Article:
Stay Warm for Life
The people aboard this lifeboat are lucky. They were rescued by U.S. Navy personnel after their fishing boat capsized 25 miles off the coast of Somalia in East Africa. It’s not just the deep water or risk of sharks that threatens the lives of shipwreck victims. Another danger is the cold water.
Why It Matters
- Falling into cold ocean water is a shock to the system. The longer someone stays in cold water, the lower the person’s body temperature falls. Before long, the person is likely to develop hypothermia, or a dangerously low body temperature. As body temperature continues to fall, organs shut down and death may occur.
- A South African teen made it her mission to solve this problem. Danielle Mallabone decided to put chemistry to work to help keep people warm in the water and prevent hypothermia.
- Danielle developed a special life jacket liner that uses a chemical reaction to produce heat. Reactions that produce heat are called exothermic reactions. In the reaction, two chemicals combine to synthesize a new product. Therefore, the reaction is also a synthesis reaction.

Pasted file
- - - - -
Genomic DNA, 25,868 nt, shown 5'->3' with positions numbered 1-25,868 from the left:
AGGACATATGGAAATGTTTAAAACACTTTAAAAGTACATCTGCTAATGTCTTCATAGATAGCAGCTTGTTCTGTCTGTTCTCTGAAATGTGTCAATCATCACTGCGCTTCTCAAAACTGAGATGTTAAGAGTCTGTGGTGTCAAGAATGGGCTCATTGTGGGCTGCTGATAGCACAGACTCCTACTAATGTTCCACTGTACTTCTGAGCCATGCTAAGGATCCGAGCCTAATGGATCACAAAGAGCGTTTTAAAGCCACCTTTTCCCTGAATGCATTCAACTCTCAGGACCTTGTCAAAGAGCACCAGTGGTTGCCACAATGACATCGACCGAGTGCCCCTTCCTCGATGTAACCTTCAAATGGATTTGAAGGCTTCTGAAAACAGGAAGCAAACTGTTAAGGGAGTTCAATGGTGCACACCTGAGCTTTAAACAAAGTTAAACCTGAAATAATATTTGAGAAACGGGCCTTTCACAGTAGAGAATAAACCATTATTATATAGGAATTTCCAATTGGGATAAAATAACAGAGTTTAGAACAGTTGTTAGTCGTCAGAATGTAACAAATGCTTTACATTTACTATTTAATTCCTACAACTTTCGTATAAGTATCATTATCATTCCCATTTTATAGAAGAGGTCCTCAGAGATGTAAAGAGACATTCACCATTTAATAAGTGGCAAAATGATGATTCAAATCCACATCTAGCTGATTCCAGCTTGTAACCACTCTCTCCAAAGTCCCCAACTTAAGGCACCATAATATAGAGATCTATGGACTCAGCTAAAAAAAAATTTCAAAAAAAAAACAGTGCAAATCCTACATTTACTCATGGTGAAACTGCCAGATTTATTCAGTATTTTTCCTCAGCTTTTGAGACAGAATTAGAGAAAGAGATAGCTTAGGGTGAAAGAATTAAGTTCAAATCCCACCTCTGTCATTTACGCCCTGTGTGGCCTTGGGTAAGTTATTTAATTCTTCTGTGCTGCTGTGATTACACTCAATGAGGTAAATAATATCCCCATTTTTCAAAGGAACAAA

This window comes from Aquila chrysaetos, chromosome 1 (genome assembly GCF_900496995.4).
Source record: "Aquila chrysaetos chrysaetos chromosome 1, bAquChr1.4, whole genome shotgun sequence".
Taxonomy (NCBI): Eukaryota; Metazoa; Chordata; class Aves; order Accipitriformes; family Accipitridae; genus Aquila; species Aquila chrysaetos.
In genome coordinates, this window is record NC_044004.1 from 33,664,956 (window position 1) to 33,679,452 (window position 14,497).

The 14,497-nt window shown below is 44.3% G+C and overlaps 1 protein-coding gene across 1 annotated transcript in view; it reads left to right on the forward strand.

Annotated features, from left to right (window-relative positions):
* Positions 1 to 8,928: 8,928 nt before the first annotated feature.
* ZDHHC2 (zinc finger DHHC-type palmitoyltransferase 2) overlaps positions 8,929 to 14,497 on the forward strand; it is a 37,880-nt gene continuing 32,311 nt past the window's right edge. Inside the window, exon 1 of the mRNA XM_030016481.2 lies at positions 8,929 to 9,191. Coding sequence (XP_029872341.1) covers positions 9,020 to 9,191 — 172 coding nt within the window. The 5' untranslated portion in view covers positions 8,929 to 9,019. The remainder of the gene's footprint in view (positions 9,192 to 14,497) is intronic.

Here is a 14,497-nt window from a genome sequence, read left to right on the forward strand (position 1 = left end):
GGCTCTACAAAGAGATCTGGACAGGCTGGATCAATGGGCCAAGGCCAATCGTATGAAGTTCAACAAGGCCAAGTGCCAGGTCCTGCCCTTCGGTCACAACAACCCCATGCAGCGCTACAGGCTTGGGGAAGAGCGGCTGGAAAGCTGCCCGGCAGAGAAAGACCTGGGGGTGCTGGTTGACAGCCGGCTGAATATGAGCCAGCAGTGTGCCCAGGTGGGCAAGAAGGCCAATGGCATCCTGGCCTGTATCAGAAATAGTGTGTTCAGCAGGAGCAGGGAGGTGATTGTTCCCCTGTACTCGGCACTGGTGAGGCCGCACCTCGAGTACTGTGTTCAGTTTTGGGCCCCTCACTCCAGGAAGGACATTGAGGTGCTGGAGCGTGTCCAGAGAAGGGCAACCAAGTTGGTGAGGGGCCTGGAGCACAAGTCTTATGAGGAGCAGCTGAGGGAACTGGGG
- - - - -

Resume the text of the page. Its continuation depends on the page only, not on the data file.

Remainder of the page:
- Before learning more about Danielle’s invention, watch what happens when the reaction she used occurs. Note that the thermometer in the following video measures temperature in degrees Fahrenheit.
Can You Apply It?
Learn more about Danielle’s invention at the link below. Then answer the questions that follow.
- Describe the reaction that takes place in the video. What are the reactants? What product is synthesized? Write the chemical equation for the reaction.
- How much heat is released by the reaction in the video? How is the heat used?
- What is normal human body temperature? At what temperature does hypothermia set in?
- Describe the life jacket liner that Danielle Mallabone invented. How does it work?
- How did Danielle test and modify her life jacket liner design?